Agricultural entrepreneur Armelle Sidje believes zero waste can be the new normal in Cameroon, where her shopping bags, cardboard and rolls of paper replace wood-based paper and plastic packaging.
Despite historically being the world leader in plantain production, Cameroon has already seen a loss of 200,000 hectares of vegetation due to deforestation for plastic-accumulating landfills. Roughly 4.3 million tonnes of plantain fruit is produced in Cameroon each year, and twice as much as this is discarded as waste by farmers. Sidje and her team collect plantain stems from this valuable biomass waste to produce a biodegradable alternative to paper and plastic packaging.
The process involves unsheathing the plantain and banana stems, extracting the fibres, and boiling to remove lignite. A paper pulp made from the cellulose that remains is then dried in the sun, from which Biopackaging is made, fit for purpose for retail applications.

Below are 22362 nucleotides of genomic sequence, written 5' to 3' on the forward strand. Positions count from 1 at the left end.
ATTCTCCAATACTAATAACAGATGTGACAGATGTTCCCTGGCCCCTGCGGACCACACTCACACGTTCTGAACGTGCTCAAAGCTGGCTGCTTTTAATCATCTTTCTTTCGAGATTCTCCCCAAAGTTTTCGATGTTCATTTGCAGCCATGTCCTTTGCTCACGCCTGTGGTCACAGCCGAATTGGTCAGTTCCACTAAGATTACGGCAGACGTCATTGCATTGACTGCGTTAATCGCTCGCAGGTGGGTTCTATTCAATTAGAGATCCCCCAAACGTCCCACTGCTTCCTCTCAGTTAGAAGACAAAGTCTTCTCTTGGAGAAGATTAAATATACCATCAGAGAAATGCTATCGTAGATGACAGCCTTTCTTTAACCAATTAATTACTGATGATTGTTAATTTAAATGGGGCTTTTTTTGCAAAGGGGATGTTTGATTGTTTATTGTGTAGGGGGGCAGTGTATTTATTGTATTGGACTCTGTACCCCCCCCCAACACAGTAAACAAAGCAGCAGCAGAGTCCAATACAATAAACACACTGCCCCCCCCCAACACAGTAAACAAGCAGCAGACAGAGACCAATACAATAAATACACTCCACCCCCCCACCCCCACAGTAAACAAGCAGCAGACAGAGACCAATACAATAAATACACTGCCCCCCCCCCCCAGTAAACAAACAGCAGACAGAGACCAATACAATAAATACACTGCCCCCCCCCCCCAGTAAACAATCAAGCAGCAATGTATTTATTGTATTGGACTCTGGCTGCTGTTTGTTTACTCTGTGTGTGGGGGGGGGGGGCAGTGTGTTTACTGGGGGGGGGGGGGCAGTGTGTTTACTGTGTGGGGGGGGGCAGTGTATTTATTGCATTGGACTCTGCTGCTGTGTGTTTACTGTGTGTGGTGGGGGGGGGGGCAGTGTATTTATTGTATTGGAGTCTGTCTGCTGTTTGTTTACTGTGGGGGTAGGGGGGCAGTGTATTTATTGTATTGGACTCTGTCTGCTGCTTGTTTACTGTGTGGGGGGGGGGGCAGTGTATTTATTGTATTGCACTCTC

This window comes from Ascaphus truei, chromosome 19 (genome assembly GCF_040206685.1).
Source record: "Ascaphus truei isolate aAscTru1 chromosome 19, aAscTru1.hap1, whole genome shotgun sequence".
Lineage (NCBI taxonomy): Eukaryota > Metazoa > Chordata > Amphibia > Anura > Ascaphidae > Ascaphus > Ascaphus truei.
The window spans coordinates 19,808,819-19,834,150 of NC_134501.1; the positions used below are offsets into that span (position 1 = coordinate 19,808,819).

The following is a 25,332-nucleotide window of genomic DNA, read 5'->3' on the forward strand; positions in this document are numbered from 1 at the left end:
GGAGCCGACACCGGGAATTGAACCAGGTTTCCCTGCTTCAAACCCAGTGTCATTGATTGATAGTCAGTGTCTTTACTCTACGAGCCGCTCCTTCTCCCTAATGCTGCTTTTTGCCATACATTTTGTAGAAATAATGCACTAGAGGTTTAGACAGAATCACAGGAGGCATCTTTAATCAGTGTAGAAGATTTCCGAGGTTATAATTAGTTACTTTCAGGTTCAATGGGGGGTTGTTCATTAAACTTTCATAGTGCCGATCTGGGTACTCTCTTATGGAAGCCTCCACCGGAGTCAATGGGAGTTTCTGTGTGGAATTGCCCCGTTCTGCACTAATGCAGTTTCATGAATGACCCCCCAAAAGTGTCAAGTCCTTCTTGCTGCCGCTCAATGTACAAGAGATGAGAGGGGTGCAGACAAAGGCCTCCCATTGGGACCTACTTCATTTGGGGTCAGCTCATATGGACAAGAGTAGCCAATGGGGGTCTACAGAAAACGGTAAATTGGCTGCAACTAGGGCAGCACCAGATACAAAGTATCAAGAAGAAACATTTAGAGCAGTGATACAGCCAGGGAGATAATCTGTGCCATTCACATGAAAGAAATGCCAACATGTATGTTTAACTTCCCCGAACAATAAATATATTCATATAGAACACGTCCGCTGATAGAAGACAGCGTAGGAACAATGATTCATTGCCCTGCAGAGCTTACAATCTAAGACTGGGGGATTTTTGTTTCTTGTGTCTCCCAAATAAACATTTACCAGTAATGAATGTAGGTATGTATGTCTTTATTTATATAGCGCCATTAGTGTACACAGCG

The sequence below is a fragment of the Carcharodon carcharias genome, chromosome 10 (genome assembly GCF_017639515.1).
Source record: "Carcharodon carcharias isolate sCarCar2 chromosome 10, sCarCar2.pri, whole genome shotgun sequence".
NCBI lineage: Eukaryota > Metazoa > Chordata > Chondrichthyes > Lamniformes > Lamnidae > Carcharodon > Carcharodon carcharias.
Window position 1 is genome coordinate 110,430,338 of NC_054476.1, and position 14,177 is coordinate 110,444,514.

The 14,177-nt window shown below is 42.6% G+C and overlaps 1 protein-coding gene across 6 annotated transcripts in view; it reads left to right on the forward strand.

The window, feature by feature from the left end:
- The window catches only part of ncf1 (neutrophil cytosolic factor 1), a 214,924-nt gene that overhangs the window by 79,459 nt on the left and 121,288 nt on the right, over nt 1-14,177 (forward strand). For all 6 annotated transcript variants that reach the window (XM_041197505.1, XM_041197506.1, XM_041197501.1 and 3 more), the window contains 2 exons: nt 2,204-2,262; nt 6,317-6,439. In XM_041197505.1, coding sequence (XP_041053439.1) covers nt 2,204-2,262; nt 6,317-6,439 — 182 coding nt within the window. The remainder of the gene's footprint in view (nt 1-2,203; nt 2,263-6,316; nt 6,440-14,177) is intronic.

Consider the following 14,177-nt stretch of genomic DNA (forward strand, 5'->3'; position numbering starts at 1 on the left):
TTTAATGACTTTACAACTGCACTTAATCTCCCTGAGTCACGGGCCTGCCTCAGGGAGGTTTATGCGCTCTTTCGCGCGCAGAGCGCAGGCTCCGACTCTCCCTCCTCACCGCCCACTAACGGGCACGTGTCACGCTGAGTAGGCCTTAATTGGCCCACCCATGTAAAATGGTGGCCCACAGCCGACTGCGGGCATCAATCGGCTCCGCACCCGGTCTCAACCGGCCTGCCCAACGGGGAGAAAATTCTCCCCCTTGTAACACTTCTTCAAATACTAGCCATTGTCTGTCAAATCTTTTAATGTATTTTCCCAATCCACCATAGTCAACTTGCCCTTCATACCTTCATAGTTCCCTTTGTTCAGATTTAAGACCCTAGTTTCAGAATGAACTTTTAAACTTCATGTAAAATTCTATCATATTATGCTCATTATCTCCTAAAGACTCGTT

Sidje and her team have grown their business considerably over the last year, increasing production from two bags a week in 2019 to 50 bags each day in 2020. Their goal for 2021 is to increase production to 500 bags per day. To expand Sidje’s zero waste vision across the continent, they are also developing an online platform to connect eco-friendly packaging customers with sellers across sub-Saharan Africa. Sidje also hopes to create jobs for rural women and young people as her business grows.
“Cameroon has such an abundance of plantain by-products, it was an obvious solution for us. Biopackaging is stronger, more sustainable, and will soon be more affordable than traditional paper and plastic. It's a win-win for businesses and the environment, and we hope it inspires more innovations like it.”
Armelle Sidje, Biopackaging